The Volokh Conspiracy
Mostly law professors | Sometimes contrarian | Often libertarian | Always independent
Ford acknowledges she didn't tell anyone in any detail about Kavanaugh's alleged sexual assault and attempted rape until thirty-two years after the incident. Under the best of circumstances, a thirty-two year time gap before an allegation surfaces would raise questions about the accuracy and completeness of complainant's memory. But this isn't the best of of circumstances. For one thing, everyone else who Ford claims was at the relevant party, including a lifelong friend of hers, has denied any knowledge of the party, much less the specific incident. For another, Ford doesn't remember the day, place, or even exact year of the incident.
That isn't necessarily fatal to her credibility, though it is obviously difficult for Kavanaugh to rebut an allegation that contains no verifiable details.
But there is another signficiant problem with assessing credibility in this case. In the absence of eyewitnesses or other corroborating evidence, I would want to know a lot more about this, from the original Washington Post news story reporting the allegations: "Years later, after going through psychotherapy, Ford said, she came to understand the incident as a trauma with lasting impact on her life. … She also said that in the longer term, it contributed to anxiety and post-traumatic stress disorder symptoms with which she has struggled."
This raises many questions. What did she originally tell her therapist? Who was her therapist? Is her therapist known as a cautious clinician, or someone who believes in recovered memories, or what? What modalities of treatment did her therapist use? In particular, did she use hypnosis to either help Ford recover the memories, to render them less traumatic, or otherwise? When was Ford diagnosed with anxiety and post-traumatic stress disorder? What other trauma(s), if any, led her to suffer from PTSD?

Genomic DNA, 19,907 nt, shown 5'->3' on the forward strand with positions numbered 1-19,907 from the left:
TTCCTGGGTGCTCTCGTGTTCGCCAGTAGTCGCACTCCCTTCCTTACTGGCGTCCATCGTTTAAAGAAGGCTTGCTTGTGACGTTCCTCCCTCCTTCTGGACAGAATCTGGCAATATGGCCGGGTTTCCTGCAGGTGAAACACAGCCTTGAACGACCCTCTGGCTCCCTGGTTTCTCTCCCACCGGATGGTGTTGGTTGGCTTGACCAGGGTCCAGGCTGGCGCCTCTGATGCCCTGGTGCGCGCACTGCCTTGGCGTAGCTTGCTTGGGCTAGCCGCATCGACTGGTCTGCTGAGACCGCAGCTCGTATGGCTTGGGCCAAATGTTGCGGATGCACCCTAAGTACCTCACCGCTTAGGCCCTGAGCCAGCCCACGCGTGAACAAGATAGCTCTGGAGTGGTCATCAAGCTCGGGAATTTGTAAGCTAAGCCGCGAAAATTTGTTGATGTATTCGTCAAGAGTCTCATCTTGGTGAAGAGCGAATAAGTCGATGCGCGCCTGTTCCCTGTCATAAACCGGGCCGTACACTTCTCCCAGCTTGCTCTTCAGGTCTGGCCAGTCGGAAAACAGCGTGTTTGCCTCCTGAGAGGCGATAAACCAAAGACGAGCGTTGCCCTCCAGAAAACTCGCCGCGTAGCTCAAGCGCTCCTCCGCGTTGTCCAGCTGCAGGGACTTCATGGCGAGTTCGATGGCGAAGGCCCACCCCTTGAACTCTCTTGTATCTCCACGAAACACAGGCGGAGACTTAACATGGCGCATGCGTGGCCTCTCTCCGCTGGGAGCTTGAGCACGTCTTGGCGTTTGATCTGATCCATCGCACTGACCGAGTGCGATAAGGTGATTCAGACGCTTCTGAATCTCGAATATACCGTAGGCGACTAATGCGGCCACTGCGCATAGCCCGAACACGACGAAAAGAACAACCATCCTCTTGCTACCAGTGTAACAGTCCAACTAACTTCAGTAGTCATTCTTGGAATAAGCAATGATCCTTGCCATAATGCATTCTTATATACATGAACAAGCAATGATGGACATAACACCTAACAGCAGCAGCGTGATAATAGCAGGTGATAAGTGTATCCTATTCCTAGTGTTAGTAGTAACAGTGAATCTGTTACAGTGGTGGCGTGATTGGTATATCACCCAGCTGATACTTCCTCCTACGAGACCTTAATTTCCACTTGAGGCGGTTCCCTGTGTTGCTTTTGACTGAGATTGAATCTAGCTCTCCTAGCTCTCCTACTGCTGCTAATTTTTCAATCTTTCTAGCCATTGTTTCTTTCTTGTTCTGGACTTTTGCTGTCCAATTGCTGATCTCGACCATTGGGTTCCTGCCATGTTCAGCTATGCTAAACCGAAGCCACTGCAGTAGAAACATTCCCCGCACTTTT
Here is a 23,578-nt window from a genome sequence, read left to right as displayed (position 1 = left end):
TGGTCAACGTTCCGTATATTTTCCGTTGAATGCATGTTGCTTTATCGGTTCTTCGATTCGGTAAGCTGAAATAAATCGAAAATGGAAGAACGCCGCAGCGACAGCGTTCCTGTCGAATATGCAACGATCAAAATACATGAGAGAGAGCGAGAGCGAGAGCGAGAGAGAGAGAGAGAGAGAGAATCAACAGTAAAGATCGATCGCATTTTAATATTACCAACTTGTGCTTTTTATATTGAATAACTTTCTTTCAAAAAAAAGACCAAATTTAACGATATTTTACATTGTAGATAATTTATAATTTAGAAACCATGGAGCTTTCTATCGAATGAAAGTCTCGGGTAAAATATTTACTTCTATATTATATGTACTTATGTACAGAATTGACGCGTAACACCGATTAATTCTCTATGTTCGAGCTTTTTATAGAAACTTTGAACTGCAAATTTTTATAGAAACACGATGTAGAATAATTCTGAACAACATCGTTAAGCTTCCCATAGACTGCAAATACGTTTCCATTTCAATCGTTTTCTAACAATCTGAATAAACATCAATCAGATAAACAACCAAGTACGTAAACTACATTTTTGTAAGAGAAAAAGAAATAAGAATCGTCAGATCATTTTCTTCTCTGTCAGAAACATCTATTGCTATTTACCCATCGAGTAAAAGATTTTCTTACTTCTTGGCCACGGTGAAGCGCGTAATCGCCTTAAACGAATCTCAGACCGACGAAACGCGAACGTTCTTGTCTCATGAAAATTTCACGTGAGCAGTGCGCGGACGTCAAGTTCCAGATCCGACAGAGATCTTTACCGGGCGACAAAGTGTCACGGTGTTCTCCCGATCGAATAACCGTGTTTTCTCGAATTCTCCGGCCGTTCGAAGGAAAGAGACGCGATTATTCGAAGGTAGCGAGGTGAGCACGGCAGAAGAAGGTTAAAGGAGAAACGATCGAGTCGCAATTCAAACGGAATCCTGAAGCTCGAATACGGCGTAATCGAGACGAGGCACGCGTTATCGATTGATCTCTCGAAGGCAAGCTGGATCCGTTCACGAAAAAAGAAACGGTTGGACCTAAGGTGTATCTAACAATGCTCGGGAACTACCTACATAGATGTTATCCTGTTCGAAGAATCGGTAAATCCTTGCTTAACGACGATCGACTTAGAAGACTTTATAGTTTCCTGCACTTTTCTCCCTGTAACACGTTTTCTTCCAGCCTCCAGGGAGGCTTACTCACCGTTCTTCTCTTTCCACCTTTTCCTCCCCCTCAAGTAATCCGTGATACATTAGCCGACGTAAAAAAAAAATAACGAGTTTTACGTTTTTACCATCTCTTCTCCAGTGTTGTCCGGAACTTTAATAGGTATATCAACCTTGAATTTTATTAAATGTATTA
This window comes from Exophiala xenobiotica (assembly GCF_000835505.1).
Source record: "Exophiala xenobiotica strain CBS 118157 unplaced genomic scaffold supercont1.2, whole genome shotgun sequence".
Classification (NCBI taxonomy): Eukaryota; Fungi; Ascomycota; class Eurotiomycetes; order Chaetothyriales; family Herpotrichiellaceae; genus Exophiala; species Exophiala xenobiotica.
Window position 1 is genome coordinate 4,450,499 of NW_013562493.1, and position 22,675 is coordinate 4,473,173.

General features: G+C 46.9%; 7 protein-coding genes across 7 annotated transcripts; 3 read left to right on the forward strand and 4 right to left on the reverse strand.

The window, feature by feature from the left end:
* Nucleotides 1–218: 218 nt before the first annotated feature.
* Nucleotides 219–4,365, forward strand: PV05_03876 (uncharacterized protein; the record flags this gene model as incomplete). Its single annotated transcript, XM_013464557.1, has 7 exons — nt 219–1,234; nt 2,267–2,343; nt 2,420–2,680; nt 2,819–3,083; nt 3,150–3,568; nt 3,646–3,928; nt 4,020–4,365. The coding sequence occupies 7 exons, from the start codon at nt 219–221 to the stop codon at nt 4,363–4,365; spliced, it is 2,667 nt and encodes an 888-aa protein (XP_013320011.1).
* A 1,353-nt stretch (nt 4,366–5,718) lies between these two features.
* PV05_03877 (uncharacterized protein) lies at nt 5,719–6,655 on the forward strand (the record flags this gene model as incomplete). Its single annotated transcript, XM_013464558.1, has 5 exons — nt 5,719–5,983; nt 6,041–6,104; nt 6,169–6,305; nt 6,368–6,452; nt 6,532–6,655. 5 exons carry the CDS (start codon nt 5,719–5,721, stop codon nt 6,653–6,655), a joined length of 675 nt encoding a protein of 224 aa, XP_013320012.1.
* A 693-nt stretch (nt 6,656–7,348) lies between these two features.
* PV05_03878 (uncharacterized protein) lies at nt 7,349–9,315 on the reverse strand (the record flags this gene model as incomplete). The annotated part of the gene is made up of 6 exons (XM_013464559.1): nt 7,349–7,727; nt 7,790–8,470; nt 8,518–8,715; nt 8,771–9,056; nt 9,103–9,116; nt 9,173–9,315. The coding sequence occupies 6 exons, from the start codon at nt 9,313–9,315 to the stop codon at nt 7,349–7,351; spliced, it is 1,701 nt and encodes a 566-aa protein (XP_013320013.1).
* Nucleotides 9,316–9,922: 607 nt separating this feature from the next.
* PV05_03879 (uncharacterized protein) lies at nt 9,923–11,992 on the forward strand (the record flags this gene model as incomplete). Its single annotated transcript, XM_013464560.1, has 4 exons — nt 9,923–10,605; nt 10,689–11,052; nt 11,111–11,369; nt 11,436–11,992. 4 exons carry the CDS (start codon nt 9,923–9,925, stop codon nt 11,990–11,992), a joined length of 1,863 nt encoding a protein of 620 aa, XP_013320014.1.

For example, the use of hypnosis in particular would render the details of any subsequent memories suspect. On the other hand, if she had described the incident in great detail without prompting, that would be a point in favor, though obviously not conclusive given the 30-plus year time gap.
If this were actual litigation, say Ford suing Kavanaugh for the incident, all of this information would be discoverable. The Senate does not appear inclined to subpoena the relevant records, assumedly for the obvious reason that this would be seen as an invasion of her privacy, perhaps an attack on her mental stability, and so on. It would just be bad politics. I'm pretty confident that Ford's lawyers won't turn these records over voluntarily. But without knowing in more detail how Ford came to see an incident that she had not confided to anyone about for thirty years as a significant trauma that she had previously not recognized as such, I don't know how anyone could begin to accurately assess the credibility of her allegations.
I've seen the following argument made over and over on social media: "I was sexually assaulted thirty year ago, and never told anyone. Dr. Ford claims she was sexually assaulted over thirty years ago, and never told anyone. Therefore, we should accept Dr. Ford's claims as true." This is not a logically sound argument. A more limited argument is logically sound: "I was sexually assaulted over thirty years ago, and I never told anyone. Therefore, the fact that someone didn't tell anyone for thirty years about a sexual assault doesn't mean that she is lying or imaging it."